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Drones have always been into a limited field of army and defence but slowly and steadily it has entered the mainstream. Now these smart bots are being used everywhere from conservation to photography, the uses of these drones have widened its horizon. But there are pros and cons attached, let’s take a walkthrough of how the drones have affected the environmental factors, and are this camera robot a threat or it’s just a mere robotic machine flying in the air. Drones and their Uses – Well if we have a strong understanding of how drones are being used, it gets easy to conclude on the pros and cons. The Defence system proved the monitoring abilities of this machine when further this camera bot was used, the spectacular aerial images opened new horizons for its usage. Now photographers and videographers are among the avid buyers of this gadget. The continuous use of aerial photography and monitoring opened gates for new ways of conservation and protection. The wildlife, agriculture and energy projects have started using drones. The more it is being used in different sectors the debate over the pros and cons have begun, so let’s have a look, how are these drones impacting the environment. Agriculture – The farmers have started relying on the robotic vehicles in order to collect information and take actions accordingly. When a drone identifies a type of weed growing in a specific area that area is then sprayed with a pesticide that helps in unnecessary usage of pesticides in the field. Wildlife - Monitoring and keeping a check on the wildlife animals and plants is now an easy business. Now at very cheap costs and with almost no manual task-force wildlife conservation tasks can be taken care of. Energy Plants – Maintaining big machinery, how to check if they are functioning properly, what are the areas that got affected and so forth. But with this little camera vehicle, almost all are problems being solved. Pros Low Cost – If used effectively then this vehicle will be a cheaper option than other alternatives. Accuracy – Unlike the old and traditional ways of surveillance, drones are accurate and require minimal staff. They are quiet and vigilant machines that give an accurate information. Longer Operational Hours – Humans can be saved from continuous long work duties because these flying vehicles will enable to look/spy/watch for longer hours. Life Saving- Spying or keeping an eye becomes an easy affair via losing any life. Aerial mapping & Monitoring – These little vehicles are best for aerial photography and videography, they are ideal and with a 5 kg drone you can easily fly for several hours and get exquisite images. Disaster Relief – In difficult times, drones act as saviours and are perfect for surveillance and providing aid to the affected zones and the people. Wildlife Protection – This little vehicle is able to capture pictures and videos of hard reach areas, which plays a crucial role in conserving the environment. Sustainable Agriculture – UAV’s are now more precision agricultural instruments and are at a quick speed replacing a lot of old school methods. It is now becoming an invaluable tool for farmers. Cons Limited Abilities - Yes, no matter how much we talk about them, some manual actions are always needed to give directions to these gadgets. Easy to operate – The easy operations of the drones are making it an accessible mode, which will be a concern ion near future. Drone Strikes – Drone strikes and munitions are sad to be harmful to public health because of their chemical content. As we look towards the advances of the growing usage of drones and affordable prices we are sure to see more of these flying machines. There are cons but better benefits quick deploy, clear images and with upcoming technological advances, we can see a win-win situation for these UAVs.
If there's one thing without which modern society would seize to exist, it's oil. (Well, living without Internet will also positively suck, but that's a whole different story right here.) Realistically speaking, for the time being, despite the billions of dollars that are being put into the development of green technologies, oil remains essential to the proper functioning of our lives. Oil supplies our factories and makes our means of transportation move, it helps trade, makes manufacturing and transportation of goods, including food and medicines, possible. All in all, we need oil to survive. But the huge demand for oil we've experienced since the Second Industrial Revolution comes at a great cost for the planet and respectively, for the entire human kind. Each year we drill about 14 trillion liters of oil. That alone has tremendous environmental consequences which are next to impossible to be countered because, hey, "Drill, baby, drill!". But there's another negative side of oil consumption, and it's the fact that during transportation a significant quantity of oil is spilled, thereby destroying entire ecosystems, polluting the habitat of all kinds of plant and animal species. And because oil is mostly transported across oceans, this is where most spills occur. The results are both immediate and long-term, so looking for ways to eliminate the spill and counter its effect is crucial for the preservation of Earth's oceans. But cleaning something so vast as an ocean is not an easy task. Luckily, technology has evolved and continues to rapidly do so to such an extent that we might already have a working solution to the issue – drones. We've seen drones being deployed in various places, efficiently handling all kinds of situations. Recently a startup in the Netherlands even introduced a project which aims to develop a fully functional house cleaning drone. So if the technology could be utilized for the needs of home cleaning, it's only natural for it to be used in the quest of preserving our oceans. Airborne Emergency Response to Oil SpillsHere's where AEROS (Airborne Emergency Response to Oil Spills) comes into play. Essentially, AEROS is an unmanned, robotic system which locates oils spills and deploys robots and inflatable booms at spill sites by an airplane. Once in the water, the booms inflate themselves and surround the spill. Then the unmanned robots start purging the water. The water-cleansing robots suck the contaminated water in and spin it inside. The swirl that forms leaves the oil at the center and then collects it in a special bladder, while it pushes the pure water outside. Each robot has an incredible capacity, filtrating over 7000 litres per minute. And the oil that is recovered, up to 90% of the spill, is later collected from the bladders and can be later sold as an additional stream of revenue. Just in comparison, the methods that is being used by far could only filtrate and recover about 5% of the oil. Protei ProjectThe Protei Project is another promising startup which aims to counter oil spills. The people behind this large-scale international project have developed a shape-shifting sailing robots which will patrol the oceans, clean up oil spills and collect plastic waste. The autonomous robots will essentially sail upwind, using the power of the wind, and pull a long boom-tail which will absorbs oil. What makes the Protei boat prototypes so innovative is their hulls which are flexible and are made to move left and right like a fish. That movement allows the drone boat to utilize the power of the wind to the fullest and never lose power, easily pulling the heavy boom tail. Large oil spills like the Deep Water Horizon in the Mexican Gulf don't happen too often, but when they do, the effects to the environment are catastrophic. And as I already mentioned, at that point in time it's impossible for oil companies to cease oil transportation, however, they can use technology to contain the spills and counter the negative impact of the spills. For now the technology is not market-ready, but with some backing it will be there we we most need it.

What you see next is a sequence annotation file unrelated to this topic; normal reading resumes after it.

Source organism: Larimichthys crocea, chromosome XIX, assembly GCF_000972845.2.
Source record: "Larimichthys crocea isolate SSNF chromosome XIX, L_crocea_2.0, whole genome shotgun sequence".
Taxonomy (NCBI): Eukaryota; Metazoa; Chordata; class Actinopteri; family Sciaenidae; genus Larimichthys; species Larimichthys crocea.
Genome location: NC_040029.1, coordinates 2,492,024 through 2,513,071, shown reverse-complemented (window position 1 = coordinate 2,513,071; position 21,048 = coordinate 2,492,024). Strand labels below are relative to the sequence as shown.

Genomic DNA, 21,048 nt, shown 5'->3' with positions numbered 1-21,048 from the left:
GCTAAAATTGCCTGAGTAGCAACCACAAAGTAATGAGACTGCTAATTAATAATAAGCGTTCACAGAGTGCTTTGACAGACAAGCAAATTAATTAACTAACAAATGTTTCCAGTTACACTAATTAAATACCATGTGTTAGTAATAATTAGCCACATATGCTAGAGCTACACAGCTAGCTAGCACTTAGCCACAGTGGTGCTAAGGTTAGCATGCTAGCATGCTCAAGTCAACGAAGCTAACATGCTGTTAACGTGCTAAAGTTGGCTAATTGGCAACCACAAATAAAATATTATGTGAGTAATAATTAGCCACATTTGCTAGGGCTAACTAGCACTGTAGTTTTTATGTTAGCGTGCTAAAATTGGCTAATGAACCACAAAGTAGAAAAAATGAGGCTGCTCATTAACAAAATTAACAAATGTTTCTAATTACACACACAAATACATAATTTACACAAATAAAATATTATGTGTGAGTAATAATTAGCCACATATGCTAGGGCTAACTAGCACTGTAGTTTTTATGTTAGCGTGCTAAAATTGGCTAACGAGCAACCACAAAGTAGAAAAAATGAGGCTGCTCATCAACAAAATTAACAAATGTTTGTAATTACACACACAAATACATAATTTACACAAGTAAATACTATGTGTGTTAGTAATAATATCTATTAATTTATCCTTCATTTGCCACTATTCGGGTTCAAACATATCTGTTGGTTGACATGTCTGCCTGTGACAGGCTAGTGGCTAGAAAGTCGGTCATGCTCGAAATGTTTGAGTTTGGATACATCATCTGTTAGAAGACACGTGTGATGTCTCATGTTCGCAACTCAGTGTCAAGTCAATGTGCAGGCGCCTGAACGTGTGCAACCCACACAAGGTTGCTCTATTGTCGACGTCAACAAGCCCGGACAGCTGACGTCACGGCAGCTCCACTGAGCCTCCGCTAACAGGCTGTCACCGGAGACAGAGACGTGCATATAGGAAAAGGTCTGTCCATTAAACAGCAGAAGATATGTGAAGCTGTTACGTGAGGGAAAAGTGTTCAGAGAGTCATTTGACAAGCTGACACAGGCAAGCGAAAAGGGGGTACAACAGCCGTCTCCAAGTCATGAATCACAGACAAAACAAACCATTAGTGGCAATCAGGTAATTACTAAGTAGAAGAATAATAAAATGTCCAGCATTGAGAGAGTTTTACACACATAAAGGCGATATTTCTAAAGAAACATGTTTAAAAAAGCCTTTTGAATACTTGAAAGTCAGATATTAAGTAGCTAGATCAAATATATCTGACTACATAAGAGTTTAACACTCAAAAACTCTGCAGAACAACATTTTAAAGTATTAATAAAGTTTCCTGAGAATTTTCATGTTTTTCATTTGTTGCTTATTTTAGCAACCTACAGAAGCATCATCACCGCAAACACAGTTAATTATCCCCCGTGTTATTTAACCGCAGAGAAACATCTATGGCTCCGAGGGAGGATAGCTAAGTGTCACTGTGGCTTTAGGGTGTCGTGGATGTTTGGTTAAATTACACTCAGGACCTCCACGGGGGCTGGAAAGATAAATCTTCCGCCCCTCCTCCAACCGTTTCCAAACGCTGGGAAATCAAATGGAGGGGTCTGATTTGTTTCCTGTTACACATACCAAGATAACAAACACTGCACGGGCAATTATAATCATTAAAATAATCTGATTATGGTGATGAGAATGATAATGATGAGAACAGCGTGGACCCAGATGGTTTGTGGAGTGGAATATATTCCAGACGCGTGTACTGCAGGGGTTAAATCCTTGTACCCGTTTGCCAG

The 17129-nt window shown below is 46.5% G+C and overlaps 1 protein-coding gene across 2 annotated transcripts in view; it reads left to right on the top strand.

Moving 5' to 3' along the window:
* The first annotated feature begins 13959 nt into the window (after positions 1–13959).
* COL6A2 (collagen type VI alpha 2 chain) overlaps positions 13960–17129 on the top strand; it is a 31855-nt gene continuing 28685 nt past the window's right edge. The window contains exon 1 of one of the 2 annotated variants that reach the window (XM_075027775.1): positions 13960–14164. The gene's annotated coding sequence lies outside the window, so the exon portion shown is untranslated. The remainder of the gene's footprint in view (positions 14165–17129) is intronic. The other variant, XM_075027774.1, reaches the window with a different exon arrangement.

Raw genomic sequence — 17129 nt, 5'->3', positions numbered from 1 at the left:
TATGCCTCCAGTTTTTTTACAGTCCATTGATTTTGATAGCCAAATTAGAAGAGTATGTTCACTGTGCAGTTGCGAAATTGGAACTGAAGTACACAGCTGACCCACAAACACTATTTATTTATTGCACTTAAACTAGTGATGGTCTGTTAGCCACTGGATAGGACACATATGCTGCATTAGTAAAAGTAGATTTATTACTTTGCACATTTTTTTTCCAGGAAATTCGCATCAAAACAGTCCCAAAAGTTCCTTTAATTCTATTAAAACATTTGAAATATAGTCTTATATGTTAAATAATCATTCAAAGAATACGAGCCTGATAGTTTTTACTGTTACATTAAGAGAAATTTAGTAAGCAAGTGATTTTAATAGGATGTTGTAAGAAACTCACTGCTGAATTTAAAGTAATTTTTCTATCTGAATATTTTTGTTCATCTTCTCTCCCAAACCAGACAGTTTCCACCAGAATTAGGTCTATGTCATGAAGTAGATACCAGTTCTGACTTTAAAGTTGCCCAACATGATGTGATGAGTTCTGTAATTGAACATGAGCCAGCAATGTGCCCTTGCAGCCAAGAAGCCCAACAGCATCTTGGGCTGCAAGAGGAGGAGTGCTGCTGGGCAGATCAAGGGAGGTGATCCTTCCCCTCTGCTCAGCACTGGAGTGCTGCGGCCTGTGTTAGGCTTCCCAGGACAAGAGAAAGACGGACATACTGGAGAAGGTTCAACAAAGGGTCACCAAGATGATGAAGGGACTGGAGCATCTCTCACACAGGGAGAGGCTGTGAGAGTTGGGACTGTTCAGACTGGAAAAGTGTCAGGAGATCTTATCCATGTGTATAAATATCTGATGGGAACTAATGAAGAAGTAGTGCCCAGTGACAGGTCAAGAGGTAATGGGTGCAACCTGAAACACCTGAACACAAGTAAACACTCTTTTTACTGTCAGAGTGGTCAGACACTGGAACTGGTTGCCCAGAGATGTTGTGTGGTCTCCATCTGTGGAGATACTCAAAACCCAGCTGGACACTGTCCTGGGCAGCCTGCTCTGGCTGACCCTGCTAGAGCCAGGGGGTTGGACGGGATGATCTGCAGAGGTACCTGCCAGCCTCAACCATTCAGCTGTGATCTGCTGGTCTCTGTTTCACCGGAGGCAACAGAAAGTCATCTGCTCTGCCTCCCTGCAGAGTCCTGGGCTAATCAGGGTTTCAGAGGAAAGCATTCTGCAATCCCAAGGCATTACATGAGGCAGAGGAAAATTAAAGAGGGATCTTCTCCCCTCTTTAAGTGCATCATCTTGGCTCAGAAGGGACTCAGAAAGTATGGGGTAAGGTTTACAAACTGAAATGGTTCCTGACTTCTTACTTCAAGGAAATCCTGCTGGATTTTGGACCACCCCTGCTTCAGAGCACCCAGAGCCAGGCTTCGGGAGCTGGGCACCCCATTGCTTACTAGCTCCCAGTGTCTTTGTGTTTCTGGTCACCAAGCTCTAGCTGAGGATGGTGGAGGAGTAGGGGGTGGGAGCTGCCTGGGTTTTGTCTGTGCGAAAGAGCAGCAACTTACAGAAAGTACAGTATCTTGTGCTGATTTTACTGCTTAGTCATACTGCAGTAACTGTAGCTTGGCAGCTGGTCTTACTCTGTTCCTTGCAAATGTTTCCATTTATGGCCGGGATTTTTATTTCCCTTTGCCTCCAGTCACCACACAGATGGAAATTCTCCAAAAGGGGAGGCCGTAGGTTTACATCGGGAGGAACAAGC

Most of the American public is already familiar, if only in passing, with drones and their general capabilities. We know that they’re primarily used for military purposes, whether it be surveillance or combat, and that they can be controlled remotely. However, new uses are constantly cropping up for drones in commercial settings, which is leaving many Americans slightly uneasy about their presence – an uneasiness which comes from a lack of information on the positive work drones can do. Granted, as with anything, there are better and worse sides to drones. But in some cases, the good might entirely outweigh the bad. Some of the biggest supporters of drone use are delivery services. Maybe you’ve seen the video of Amazon’s purposed drone delivery service. It would make their delivery services much quicker, efficient, and in the long run, save money and valuable resources by reducing the number of heavy, fuel-eating trucks on the road. Joining Amazon in looking into drone delivery is UPS, the world’s largest parcel service. Both companies have more than enough funds to invest in research, so it’s possible that delivery drones will be closer to reality every day. In a rather comical bid to join UPS and Amazon in the drone delivery arena, Domino’s has been supposedly testing their “DomiCopter” drone, which is a drone that would be used to deliver pizza. It’s a godsend for delivery addicts everywhere, and thinking about the number of delivery cars (who only deliver a few pizzas each round) off the road is intriguing, but Domino’s full investment doesn’t seem as likely as an Amazon or UPS drone. It isn’t all about commercial, money making drones either. There are a number of philanthropic companies looking to use drones to better our planet as well. A company on the forefront of this is Conservation Drones, who not only were able to develop a drone for only $2,000, but were also able to show its ability to survey and collect conservation data of rain forests and other wildlife habitats without disturbing them. The company caught the attention of the Mongabay corporation, whose financial support allowed them to become an official non-profit. What this means is that Conservation Drones will be able to channel even more funds into creating inexpensive drones to help protect and conserve the planet's increasingly threatened wildlife habitats. Joining them is Matternet, whose purpose is to use drones to deliver medical supplies to impoverished areas, but to also create a “physical internet” infrastructure in rural and remote areas whose only somewhat viable option today is satellite internet. Their end goal is to connect those in remote areas with the rest of the world, thus increasing their education and knowledge, and hopefully enabling them to better improve both their lives and the lives of others around them. In addition to philanthropic efforts, drones are becoming a tool used in response to emergency situations. Germany company Height-Tech has teamed with defibrillator manufacturer Schiller to create a system where defibrillators would be delivered via drone to heart attack victims when prompted by a smartphone app. The drones could fly a distance of 200 km according to Height-Tech’s website, making their use fairly localized at the moment (for now). Closer to home, drones are being used to track weather, wildfires, and other potential natural disasters. Recently, NASA teamed with the National Oceanic and Atmospheric Administration and Northrop Group to develop and create drones which would be used to track and monitor hurricanes. These drones would be able to reach higher altitudes than the hurricane itself, thus giving an overview of the storm that previously has been mostly unavailable. In addition to that effort, the use of drones in tracking and fighting wildfires is becoming an increasingly viable option. Since wildfires are notorious for rapidly and unexpectedly changing direction, a drone would be able to give live updates to fire officials and the public, whose lives (and the lives of the wildlife involved) may be saved by this real-time knowledge. Right now, firefighters tackling these wildfires have had to update the location of the fire themselves through tablets and smartphones. However, in more remote areas, where they have no internet or cellular connection, they’re out of luck and must rely solely on instinct and (likely) old information they've received. When it comes to drones, there are equally viable arguments both for and against their use. None of these arguments are going to be solved overnight, though generally, once a technology hits the market, it’s difficult to reverse its forward progress. It’s simply going to take time in order to see when and where drone usage will become regular, where it shouldn’t be used, and what changes need to be made for an increasingly drone friendly world. According to the Federal Aviation Agency, there is likely to be a staggering 7,500 commercial drones in the air by 2018, some of which can hopefully be put to good use.